• Now would be the time for Organic Valley producers to press their case to their representatives before their Board makes any decisions in December/January. The OV Board faces conflicting tensions between the needs of their farmer-owners for a fair pay price and the need to complete capital projects with a new produce warehouse, an expansion of their warehouse in Cashton WI along with plans for a new office building, the expansion of their not-so-old headquarters building in La Farge, and the purchase of a majority holding in an organic slaughterhouse.
  • Similarly, with Dean cashing out some of their investment in WhiteWave, Horizon producers should continue to question where the company’s priority lies and how Horizon, under their new leadership in procurement, member relations and Chairman, is going to ensure that their farmer partners stay in business.

The silver lining is that the cull cow and beef prices still remain high so those that do not have enough feed on hand can lower their cow numbers to match their feed inventory. In the Northeast there are now two buyers for organic cull cows, Organic Prairie and Delft Blue , and there are rumors that a meat packer in southern Vermont is interested in buying more organic livestock.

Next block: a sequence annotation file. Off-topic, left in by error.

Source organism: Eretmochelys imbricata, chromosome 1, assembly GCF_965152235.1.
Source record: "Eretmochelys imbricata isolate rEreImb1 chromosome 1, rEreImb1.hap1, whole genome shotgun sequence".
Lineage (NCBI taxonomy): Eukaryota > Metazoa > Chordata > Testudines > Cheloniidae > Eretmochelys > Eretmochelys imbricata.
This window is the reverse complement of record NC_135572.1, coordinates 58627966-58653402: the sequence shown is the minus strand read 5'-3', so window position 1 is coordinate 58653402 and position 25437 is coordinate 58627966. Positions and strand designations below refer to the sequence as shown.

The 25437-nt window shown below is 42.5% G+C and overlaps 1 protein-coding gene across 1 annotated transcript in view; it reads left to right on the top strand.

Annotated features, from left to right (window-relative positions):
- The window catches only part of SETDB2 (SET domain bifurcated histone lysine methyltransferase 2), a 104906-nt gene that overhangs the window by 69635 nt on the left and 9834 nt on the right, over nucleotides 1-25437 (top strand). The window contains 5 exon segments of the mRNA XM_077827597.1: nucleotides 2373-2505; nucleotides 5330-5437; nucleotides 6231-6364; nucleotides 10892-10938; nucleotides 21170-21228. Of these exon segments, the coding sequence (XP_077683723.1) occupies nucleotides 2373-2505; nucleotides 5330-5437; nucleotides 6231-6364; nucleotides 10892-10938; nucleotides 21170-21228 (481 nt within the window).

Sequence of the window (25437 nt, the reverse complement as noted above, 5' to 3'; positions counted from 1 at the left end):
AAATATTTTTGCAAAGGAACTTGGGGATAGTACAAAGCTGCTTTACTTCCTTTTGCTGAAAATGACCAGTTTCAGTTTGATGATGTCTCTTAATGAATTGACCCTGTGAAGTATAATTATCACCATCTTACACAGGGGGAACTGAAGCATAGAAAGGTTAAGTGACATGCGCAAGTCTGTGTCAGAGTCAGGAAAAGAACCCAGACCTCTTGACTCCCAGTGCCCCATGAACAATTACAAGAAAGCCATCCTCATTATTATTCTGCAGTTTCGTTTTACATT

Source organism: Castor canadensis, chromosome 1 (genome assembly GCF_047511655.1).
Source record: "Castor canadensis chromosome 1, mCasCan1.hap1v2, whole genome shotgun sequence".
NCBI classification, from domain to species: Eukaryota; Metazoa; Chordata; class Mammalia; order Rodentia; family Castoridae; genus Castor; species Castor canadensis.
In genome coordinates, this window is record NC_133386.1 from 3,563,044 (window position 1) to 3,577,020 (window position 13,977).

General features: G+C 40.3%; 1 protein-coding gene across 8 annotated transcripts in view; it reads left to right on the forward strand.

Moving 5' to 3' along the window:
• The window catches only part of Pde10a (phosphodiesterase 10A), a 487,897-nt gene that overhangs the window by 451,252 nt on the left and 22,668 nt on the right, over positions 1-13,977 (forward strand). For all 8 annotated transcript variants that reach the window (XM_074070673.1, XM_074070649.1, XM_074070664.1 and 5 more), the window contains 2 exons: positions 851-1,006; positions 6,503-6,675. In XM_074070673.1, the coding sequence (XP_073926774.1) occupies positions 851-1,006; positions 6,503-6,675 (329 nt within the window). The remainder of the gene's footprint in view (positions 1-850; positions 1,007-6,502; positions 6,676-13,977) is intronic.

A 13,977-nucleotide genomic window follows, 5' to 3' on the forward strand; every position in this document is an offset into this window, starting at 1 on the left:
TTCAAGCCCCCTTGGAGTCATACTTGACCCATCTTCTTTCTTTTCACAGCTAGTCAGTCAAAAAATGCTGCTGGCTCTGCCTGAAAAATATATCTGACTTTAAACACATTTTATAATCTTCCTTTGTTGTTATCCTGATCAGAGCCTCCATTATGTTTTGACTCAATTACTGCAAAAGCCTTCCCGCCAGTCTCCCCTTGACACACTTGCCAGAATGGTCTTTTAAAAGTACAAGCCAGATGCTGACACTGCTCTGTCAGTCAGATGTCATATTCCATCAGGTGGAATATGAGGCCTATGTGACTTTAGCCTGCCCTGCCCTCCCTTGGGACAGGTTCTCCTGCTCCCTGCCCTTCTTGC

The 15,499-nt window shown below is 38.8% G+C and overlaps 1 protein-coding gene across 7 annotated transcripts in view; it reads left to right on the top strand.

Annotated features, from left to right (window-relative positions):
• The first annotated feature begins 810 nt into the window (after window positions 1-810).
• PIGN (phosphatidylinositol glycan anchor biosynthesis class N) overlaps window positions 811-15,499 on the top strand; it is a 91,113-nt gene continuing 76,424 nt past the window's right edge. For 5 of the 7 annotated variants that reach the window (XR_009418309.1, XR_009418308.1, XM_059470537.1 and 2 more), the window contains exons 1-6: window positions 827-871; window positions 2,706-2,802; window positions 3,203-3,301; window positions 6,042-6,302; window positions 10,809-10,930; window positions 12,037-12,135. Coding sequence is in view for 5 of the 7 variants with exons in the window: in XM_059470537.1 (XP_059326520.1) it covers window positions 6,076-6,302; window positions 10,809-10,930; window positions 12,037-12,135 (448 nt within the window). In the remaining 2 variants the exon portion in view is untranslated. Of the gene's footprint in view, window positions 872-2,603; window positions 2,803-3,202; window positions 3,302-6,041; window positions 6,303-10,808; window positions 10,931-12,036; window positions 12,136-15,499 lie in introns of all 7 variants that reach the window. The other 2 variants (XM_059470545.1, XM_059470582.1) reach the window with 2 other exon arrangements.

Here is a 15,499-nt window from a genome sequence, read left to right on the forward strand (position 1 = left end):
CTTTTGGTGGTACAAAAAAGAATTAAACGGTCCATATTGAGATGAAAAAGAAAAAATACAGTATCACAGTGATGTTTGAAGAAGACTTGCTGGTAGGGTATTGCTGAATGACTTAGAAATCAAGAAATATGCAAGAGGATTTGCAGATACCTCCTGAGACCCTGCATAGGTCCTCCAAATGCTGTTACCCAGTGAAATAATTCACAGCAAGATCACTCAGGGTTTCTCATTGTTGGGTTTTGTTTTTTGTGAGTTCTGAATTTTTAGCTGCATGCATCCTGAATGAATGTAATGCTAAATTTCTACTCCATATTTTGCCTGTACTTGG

Horizon Organic increased their MAP by $2 in February 2012 and Organic Valley increased their base by $1 and MAP by $1 in March 2012, to add to the $1-1.50 increase they both gave in September 2011. Horizon Organic announced at the end of April 2012 that their MAP will be maintained at $3 or $3.50 /cwt (depending on geographic location) until the end of September 2012 and then announced the open ended continuation of that MAP in October. Horizon has added their 4 month seasonal payment of $3 to the MAP to make a total MAP of $6.50. Organic Valley is reported as proposing taking $1 from their MAP and adding it to their base for January 2013, recognizing that all input costs have risen, and pay a $2 seasonal payment for November 2012 milk with their usual seasonal payments kicking in December 2012. Horizon is paying their seasonal payment on top of their increased MAP and will consider continuing this seasonal payment into June 2013. Horizon does not have as much flexibility in changing their base price as Organic Valley because the base price is set by contract rather than cooperative agreement. Horizon sees the MAP as a flexible tool that can react quickly to changes in production costs